"Even in industry, human resource people are using fewer tests today primarily because of the possibility of lawsuits. Tests generally do not have a good track record, especially when relied upon as a replacement for a thorough interview process."

The three men agreed that the tests which were used would best be considered self-discovery tools rather than primary means of placement. Jeff evaluated the most promising tests (see next article in our database for evaluation) and then started a "Volunteer Discovery Class" in which people who wanted to explore their ministry giftedness might do so under the leadership of Jeff or a person he trained.

3. Recruitment interviews will follow a standard format. The information will be written down and retained in notebook, computer, or vertical file for future reference. It is important, however, that this information be held in strict confidence unless permission to disclose the contents has been given in writing. The interview provides the initial basis for determining a person's readiness to accept leadership responsibility. Seven areas of information are included:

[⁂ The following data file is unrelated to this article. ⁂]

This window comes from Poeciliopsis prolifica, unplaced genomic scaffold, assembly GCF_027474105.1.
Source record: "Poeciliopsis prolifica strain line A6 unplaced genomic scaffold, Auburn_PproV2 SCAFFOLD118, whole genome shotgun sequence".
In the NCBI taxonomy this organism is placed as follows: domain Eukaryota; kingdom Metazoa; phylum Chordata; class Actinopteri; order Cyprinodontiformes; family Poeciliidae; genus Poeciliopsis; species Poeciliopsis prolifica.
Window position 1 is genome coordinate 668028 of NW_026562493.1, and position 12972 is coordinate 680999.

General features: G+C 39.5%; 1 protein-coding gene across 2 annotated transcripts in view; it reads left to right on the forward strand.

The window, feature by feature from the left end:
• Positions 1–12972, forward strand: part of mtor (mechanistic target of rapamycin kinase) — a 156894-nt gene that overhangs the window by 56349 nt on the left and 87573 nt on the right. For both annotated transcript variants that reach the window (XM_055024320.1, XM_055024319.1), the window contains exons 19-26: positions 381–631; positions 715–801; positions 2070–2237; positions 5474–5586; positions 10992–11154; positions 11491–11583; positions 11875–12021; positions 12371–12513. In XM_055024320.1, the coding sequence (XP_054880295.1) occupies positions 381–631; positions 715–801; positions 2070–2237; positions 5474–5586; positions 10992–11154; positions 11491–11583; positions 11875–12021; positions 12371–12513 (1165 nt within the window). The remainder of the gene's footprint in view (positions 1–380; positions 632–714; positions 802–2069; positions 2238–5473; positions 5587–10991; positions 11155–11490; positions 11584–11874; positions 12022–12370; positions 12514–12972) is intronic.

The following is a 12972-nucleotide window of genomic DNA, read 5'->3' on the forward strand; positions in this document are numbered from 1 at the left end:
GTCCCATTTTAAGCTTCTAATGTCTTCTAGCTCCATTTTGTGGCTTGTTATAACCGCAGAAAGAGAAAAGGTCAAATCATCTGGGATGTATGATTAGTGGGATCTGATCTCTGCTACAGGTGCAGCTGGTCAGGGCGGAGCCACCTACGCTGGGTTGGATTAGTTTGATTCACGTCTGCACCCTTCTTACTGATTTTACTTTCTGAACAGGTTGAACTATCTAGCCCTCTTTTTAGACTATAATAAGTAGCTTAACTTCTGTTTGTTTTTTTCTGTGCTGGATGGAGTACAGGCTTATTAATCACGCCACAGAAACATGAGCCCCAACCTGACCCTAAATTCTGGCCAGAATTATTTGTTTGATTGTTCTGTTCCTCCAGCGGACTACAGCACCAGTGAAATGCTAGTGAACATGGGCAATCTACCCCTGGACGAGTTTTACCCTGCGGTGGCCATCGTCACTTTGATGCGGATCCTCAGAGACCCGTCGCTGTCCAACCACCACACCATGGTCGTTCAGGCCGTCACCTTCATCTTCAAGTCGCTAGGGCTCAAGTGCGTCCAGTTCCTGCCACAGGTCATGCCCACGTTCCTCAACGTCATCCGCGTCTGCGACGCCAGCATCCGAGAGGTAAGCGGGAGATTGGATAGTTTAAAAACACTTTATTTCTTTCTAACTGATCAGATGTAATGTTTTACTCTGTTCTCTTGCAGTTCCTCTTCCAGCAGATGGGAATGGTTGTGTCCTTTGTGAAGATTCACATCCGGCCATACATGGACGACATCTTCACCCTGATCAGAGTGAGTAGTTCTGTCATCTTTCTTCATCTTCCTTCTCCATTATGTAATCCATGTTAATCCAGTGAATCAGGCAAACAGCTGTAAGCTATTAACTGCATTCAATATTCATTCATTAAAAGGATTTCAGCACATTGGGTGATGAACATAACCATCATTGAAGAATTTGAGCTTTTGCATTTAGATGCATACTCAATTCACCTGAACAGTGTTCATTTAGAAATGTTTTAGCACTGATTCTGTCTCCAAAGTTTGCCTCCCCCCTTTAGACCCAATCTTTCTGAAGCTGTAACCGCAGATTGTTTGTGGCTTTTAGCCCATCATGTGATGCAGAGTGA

Testimony: "Describe your relationship with God and where you are in your Christian walk today." The request is left open-ended and general so that the volunteer will be forced to provide information from his or her own spiritual development, rather than being influenced by the inter-viewer to give desired answers.
Training: "What type of classes or seminars (if any) have you taken which have sharpened your ministry skills in your interest area?" "What books, audio or video tapes, or other training tools have been of the most help in preparing you for the ministry to which you aspire?" Most of this will have been written out on the Volunteer Discovery Sheet so the interview will merely be looking for clarification of how the training contributed to the volunteer.